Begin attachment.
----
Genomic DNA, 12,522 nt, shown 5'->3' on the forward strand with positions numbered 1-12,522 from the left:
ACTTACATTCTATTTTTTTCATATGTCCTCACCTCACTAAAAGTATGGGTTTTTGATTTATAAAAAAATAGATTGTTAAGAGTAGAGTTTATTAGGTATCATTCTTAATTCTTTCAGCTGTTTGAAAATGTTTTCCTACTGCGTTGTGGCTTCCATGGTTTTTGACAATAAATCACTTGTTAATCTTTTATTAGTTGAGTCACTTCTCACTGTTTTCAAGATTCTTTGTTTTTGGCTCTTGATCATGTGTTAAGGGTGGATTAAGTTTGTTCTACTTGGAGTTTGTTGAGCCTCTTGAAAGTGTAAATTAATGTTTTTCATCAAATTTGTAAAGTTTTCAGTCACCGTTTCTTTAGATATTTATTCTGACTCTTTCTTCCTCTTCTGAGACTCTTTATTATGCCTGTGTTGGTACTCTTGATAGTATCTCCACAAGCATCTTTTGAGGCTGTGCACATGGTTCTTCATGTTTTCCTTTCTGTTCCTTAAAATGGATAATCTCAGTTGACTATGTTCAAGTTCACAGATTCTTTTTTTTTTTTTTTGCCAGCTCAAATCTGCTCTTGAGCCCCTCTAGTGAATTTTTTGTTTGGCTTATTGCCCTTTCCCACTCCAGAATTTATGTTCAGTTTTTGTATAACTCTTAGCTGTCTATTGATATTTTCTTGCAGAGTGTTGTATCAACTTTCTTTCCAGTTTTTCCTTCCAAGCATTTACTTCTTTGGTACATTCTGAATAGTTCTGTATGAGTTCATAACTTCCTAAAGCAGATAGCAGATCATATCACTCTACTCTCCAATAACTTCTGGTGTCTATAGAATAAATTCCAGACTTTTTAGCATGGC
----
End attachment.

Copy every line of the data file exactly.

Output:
Genomic DNA, 12,522 nt, shown 5'->3' on the forward strand with positions numbered 1-12,522 from the left:
ACTTACATTCTATTTTTTTCATATGTCCTCACCTCACTAAAAGTATGGGTTTTTGATTTATAAAAAAATAGATTGTTAAGAGTAGAGTTTATTAGGTATCATTCTTAATTCTTTCAGCTGTTTGAAAATGTTTTCCTACTGCGTTGTGGCTTCCATGGTTTTTGACAATAAATCACTTGTTAATCTTTTATTAGTTGAGTCACTTCTCACTGTTTTCAAGATTCTTTGTTTTTGGCTCTTGATCATGTGTTAAGGGTGGATTAAGTTTGTTCTACTTGGAGTTTGTTGAGCCTCTTGAAAGTGTAAATTAATGTTTTTCATCAAATTTGTAAAGTTTTCAGTCACCGTTTCTTTAGATATTTATTCTGACTCTTTCTTCCTCTTCTGAGACTCTTTATTATGCCTGTGTTGGTACTCTTGATAGTATCTCCACAAGCATCTTTTGAGGCTGTGCACATGGTTCTTCATGTTTTCCTTTCTGTTCCTTAAAATGGATAATCTCAGTTGACTATGTTCAAGTTCACAGATTCTTTTTTTTTTTTTTTGCCAGCTCAAATCTGCTCTTGAGCCCCTCTAGTGAATTTTTTGTTTGGCTTATTGCCCTTTCCCACTCCAGAATTTATGTTCAGTTTTTGTATAACTCTTAGCTGTCTATTGATATTTTCTTGCAGAGTGTTGTATCAACTTTCTTTCCAGTTTTTCCTTCCAAGCATTTACTTCTTTGGTACATTCTGAATAGTTCTGTATGAGTTCATAACTTCCTAAAGCAGATAGCAGATCATATCACTCTACTCTCCAATAACTTCTGGTGTCTATAGAATAAATTCCAGACTTTTTAGCATGGC